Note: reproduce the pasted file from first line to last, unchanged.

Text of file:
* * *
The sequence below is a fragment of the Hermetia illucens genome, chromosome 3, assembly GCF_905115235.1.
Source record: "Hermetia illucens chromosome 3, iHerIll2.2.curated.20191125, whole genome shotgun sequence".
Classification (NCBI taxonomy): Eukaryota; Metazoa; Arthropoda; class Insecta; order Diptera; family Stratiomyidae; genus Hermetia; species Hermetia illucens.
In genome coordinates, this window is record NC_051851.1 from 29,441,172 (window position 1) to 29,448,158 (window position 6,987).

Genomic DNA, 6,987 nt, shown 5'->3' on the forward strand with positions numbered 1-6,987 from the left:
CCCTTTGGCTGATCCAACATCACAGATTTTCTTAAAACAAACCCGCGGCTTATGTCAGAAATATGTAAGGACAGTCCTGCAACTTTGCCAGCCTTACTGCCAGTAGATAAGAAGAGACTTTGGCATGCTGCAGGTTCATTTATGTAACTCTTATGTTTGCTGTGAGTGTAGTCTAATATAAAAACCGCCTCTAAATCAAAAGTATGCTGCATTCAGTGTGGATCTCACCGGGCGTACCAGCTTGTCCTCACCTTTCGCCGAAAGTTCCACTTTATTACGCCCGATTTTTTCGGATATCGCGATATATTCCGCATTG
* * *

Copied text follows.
The sequence below is a fragment of the Hermetia illucens genome, chromosome 3, assembly GCF_905115235.1.
Source record: "Hermetia illucens chromosome 3, iHerIll2.2.curated.20191125, whole genome shotgun sequence".
Classification (NCBI taxonomy): Eukaryota; Metazoa; Arthropoda; class Insecta; order Diptera; family Stratiomyidae; genus Hermetia; species Hermetia illucens.
In genome coordinates, this window is record NC_051851.1 from 29,441,172 (window position 1) to 29,448,158 (window position 6,987).

Genomic DNA, 6,987 nt, shown 5'->3' on the forward strand with positions numbered 1-6,987 from the left:
CCCTTTGGCTGATCCAACATCACAGATTTTCTTAAAACAAACCCGCGGCTTATGTCAGAAATATGTAAGGACAGTCCTGCAACTTTGCCAGCCTTACTGCCAGTAGATAAGAAGAGACTTTGGCATGCTGCAGGTTCATTTATGTAACTCTTATGTTTGCTGTGAGTGTAGTCTAATATAAAAACCGCCTCTAAATCAAAAGTATGCTGCATTCAGTGTGGATCTCACCGGGCGTACCAGCTTGTCCTCACCTTTCGCCGAAAGTTCCACTTTATTACGCCCGATTTTTTCGGATATCGCGATATATTCCGCATTG